Anticipating risks in 2011…but can we?

”Risk comes from not knowing what you’re doing” says Warren Buffett. As true as that seems, there is a very powerful second dimension to it: If you don’t anticipate what’s coming, you can do as well as you want and still be squashed by events taking place around you!

When starting off the New Year on BaveNewFinance, we shared our findings about the biggest financial issues in 2011, and provided more detailed insight into three of the biggest, Euro bonds, short positions, and the US economy. Thinking about these topics, I asked myself just how they have been identified by analysts as global risks, and decided to take a closer look at this identification process. Now I would like to share some of the wisdoms I found with you!

First of all, why is the identification of risks so important? I’ll go with Dominique Strauss-Kahn, head of the International Monetary Fund, who elaborates that anticipating risks means maintaining the plumbing of the global financial world:

Now, how exactly is this identification done? Check out this video explaining the methodology behind the Global Risk Map 2011 by the World Economic Forum:

Also, read up further on the identification process in this excellent post on financial blog “Seeking Alpha” by Paul Kedrosky.

But there is also sustained criticism of the methodology, mainly stating that the wider the range of the assessed risks, the more uncertainties about the numerous variables arise. Have a look at this document for an elaboration on the vast imprecision of the risk calculation. Additionally, I recommend this article on early warning signs by George Sugihara in natural sciences magazine “SEED”, providing a scientifical approach to the imprecisions.

Case in point: The political risk in Tunisia has been deemed as low in a global risk map 2011 by leading risk identification provider Control Risk – in the first days of the New Year, the dictator was ousted, and mayhem on the streets ensued!

So concluding, I think there are two major aspects to global risk maps: They are incredibly important, as they raise awareness and provide means of preparing for disruptive events; a better understanding of how these risks might impact on our everyday’s lives is mandatory to find away to overcome them. On the other hand, they are however very generalist and imprecise, thus nobody should think that they are more than a starting point when it comes to proper risk management in their business or market!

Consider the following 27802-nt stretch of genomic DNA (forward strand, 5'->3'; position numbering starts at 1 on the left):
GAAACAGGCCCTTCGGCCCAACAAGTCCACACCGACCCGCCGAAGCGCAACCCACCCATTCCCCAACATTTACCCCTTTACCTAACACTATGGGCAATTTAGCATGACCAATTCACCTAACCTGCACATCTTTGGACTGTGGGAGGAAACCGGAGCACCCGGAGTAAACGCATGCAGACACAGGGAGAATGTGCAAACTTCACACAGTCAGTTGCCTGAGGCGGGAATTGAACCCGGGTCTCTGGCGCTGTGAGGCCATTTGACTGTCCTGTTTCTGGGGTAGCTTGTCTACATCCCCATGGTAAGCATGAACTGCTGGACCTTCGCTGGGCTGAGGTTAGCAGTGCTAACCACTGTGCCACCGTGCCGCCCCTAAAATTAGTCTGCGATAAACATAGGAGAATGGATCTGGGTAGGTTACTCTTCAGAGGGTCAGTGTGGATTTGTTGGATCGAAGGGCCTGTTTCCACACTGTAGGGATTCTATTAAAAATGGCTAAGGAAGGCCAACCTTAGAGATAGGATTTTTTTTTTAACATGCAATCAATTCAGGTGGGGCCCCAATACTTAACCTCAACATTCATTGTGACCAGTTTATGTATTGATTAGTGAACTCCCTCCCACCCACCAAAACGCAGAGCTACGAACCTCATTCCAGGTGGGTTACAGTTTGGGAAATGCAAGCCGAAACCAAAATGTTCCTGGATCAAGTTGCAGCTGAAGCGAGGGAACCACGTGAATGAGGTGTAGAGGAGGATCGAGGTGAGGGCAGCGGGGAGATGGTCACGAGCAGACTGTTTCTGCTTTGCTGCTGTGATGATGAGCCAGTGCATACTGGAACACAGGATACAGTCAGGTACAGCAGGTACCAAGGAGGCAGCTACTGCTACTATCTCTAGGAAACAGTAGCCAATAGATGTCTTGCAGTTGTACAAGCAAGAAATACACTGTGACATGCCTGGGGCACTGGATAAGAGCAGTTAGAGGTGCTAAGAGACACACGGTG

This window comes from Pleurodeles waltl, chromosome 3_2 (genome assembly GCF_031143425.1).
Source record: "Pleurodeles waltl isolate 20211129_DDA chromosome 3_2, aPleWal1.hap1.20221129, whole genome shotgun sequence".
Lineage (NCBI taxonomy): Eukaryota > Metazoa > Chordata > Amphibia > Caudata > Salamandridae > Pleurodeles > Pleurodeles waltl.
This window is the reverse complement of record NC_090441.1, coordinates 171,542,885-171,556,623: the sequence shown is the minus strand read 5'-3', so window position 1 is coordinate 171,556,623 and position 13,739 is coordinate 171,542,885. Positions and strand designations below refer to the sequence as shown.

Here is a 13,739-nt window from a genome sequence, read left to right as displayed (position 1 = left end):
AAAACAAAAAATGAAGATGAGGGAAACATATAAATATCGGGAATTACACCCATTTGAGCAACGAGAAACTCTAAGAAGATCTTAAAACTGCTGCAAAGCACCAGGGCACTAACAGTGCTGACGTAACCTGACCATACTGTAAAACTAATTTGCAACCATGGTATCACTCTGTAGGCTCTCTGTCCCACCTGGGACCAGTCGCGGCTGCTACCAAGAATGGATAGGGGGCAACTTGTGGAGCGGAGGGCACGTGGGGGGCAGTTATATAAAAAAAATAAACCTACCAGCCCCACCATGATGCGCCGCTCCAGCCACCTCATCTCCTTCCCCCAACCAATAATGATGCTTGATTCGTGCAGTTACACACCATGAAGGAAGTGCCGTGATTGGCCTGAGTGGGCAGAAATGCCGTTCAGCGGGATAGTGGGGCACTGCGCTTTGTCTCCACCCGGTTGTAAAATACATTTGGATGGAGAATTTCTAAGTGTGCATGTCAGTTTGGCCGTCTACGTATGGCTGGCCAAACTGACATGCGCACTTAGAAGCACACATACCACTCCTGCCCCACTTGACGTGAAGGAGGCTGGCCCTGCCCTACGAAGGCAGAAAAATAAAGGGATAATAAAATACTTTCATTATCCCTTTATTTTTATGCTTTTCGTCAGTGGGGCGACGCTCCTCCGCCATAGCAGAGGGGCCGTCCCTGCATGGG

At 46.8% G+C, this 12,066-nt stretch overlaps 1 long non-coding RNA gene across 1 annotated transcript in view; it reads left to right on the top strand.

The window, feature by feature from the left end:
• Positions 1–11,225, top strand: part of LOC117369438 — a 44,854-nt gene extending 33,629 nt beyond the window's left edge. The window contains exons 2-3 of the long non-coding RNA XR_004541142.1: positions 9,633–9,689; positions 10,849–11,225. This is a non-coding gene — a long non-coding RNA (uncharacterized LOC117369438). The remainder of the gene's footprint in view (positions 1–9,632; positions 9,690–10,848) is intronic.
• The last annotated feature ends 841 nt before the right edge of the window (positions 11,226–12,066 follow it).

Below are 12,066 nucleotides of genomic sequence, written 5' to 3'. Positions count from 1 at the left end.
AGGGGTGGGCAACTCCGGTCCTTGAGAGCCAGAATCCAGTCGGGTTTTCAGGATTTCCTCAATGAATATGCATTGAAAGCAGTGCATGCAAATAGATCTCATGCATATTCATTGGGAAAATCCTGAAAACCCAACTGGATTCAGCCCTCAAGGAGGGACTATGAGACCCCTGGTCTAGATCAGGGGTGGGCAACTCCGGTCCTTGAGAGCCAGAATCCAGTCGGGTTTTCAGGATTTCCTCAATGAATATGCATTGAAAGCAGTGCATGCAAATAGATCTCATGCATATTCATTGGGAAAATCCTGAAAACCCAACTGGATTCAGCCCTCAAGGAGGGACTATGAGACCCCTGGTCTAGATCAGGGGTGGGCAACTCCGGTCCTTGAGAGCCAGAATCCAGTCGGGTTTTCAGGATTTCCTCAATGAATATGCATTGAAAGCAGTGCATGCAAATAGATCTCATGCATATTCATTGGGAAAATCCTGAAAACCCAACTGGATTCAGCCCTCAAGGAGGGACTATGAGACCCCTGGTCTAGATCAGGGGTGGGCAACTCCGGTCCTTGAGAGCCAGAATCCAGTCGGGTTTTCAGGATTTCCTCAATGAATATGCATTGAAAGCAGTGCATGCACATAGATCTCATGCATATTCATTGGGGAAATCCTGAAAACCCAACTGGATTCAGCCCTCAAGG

To read up more on the risk predictions for 2011 have a look at this visualization and the following recommended sites:

http://www.forumblog.org/blog/2011/01/global-risks-2011-sixth-edition.html
http://www.lloyds.com/News-and-Insight/News-and-Features/360-News/Business-360/Future-risks-take-shape-in-2011
https://www.risknet.de/newsarchiv/artikel/die-globale-risikolandkarte-2011/d72cee980d944e68fae289ed3a1f189a/98/

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This entry was posted in Financial crisis and various bubbles to be continued, Financial knickknacks and tagged , , , , , , . Bookmark the permalink.

5 Responses to Anticipating risks in 2011…but can we?

  1. rudi2020 says:

    Bravenewloock, you outlined the risk issue pretty good. For newcomers in this topic the video by the WEF is great.
    However, since knowledge is power, knowing what may overcome you (a risk) is the first step in avoiding the risk to manifest. If everybody else is playing safe, I can be the one to make most out of risk – can I? This intersting blog post is offering an unusual apporach.

  2. vivipre says:

    Great introduction to the topic of risk and risk maps.
    Concerning our much discussed topic, Europe and its crisis, the European Union has just implemented the European Systematic Risk Board (ESRB), which aims to identify and warn of upcoming risks in the financial system.
    However, like you already pointed out, this is also nothing more than a “starting point”.
    Read this blog post “Europe Watchdog May Be Toothless in Crisis Prevention” for further issues involved with the ESRB.

  3. Pingback: The trigger of the crisis: Sloppy risk management? | BraveNewFinance.

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  5. Pingback: Bernhard Loock (bravenewloock) – Personal Development in Blogging (Blogpost # 10) | BraveNewFinance.

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